Sunday, November 4, 2007


Today we were up in St. Maries visiting my aunt and uncle and family. They are very elderly, and I'm always afraid that this visit will be the last one. I had a long talk with my uncle about his life. He's been a farmer and a logger most of his life. He told me lots of hunting, fishing, and logging stories. It's about a life that is so far removed from my own, a different world, a separate universe, and he gave me a glimpse into it. It's a world I recognize and appreciate, because I grew up in it. But I have this sense of loss and awe. I see my history slowly fade away in his arthritic knees, his failing hearing, and bent frame.

My aunt made me her famous Miami Birthday Cake, which is so bad for you, that you know it's going to taste so good! And it did, because it never disappoints. I love her dearly. She has this smile and twinkle that has never faded, and she can call me Johnny, and I won't object. She has some heart problems and osteoporosis. Both she and my uncle are slowing down. They complain about aches and pains, but they never complain about life.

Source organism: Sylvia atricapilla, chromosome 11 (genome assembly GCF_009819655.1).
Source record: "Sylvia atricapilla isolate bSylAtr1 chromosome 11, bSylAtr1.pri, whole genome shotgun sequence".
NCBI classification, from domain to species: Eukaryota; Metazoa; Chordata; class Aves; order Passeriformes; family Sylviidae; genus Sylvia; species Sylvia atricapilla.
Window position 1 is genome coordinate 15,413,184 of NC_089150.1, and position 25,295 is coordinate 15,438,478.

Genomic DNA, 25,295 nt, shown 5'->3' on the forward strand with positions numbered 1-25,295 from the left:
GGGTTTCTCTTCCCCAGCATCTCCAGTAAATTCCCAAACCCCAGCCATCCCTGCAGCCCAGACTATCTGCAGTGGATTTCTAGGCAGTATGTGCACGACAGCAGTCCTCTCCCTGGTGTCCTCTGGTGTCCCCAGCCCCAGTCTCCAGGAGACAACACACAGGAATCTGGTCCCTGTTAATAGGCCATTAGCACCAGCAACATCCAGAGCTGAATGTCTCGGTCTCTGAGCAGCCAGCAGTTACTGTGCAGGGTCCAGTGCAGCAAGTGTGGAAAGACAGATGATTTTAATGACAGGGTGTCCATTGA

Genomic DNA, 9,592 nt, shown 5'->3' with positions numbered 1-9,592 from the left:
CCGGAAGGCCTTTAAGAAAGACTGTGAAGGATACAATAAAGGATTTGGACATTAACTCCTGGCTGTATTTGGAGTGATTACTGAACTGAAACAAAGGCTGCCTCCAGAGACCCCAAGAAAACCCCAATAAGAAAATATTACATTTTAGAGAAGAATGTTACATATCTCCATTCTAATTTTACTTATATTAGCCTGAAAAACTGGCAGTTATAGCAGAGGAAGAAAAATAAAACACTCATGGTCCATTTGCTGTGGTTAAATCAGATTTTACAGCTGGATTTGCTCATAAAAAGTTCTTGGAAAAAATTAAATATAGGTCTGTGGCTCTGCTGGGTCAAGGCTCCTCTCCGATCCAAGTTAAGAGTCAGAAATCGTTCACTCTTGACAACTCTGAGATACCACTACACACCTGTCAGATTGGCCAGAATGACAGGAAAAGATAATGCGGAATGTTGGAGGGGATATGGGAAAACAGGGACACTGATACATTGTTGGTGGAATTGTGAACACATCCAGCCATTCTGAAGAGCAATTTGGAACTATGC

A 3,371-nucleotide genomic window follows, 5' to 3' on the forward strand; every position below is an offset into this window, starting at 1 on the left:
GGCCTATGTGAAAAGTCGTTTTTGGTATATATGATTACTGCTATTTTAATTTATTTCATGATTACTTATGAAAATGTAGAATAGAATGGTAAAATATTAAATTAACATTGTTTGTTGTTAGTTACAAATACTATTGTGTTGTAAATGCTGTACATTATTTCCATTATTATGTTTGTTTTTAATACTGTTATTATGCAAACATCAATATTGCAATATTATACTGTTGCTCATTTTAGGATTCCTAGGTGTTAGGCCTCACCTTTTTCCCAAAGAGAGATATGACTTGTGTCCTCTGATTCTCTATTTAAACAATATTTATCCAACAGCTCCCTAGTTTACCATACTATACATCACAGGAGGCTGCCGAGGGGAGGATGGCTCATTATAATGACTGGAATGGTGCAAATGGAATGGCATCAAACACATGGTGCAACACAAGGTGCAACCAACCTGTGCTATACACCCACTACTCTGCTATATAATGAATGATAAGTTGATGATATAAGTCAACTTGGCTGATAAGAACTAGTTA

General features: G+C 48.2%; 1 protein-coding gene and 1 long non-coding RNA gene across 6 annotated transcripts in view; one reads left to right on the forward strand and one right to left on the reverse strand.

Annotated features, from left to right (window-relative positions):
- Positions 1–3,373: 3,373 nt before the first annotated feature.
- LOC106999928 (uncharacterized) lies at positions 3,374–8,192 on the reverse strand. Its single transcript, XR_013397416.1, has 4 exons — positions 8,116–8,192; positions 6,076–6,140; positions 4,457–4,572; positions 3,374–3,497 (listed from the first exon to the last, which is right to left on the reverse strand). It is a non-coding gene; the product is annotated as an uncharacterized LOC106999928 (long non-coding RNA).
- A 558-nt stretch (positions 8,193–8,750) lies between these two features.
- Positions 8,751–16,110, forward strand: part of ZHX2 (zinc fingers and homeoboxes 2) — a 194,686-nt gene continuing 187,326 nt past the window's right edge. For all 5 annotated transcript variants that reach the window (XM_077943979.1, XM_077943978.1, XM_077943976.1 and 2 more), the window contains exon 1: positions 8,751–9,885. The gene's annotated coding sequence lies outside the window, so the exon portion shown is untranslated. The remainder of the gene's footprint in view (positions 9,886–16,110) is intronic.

My cousin was there with her husband. She had a stroke seven years ago, and has lost a lot of mobility. She relearned how to talk, and she adjusted from an extremely busy life, to one of more limited horizons and constraints. She's a very wise woman who fiercely loves her family, and she has a husband who cares for her in every way that he can. It's a touching love story.

I'm surrounded by this tapestry of blood, determination, pain, love, and hope. My hope is that as I embark on my own retirement, and confront my own aging and decline, that I can do it with the equanimity and openess of heart of these loggers, teachers, steamfitters, and clerks that are my kin family. They don't love me for who I am or what I do, They simply love me, and that's a gift wrung from toil in these Palouse Hills and mountains. I guess that's why I keep coming back home.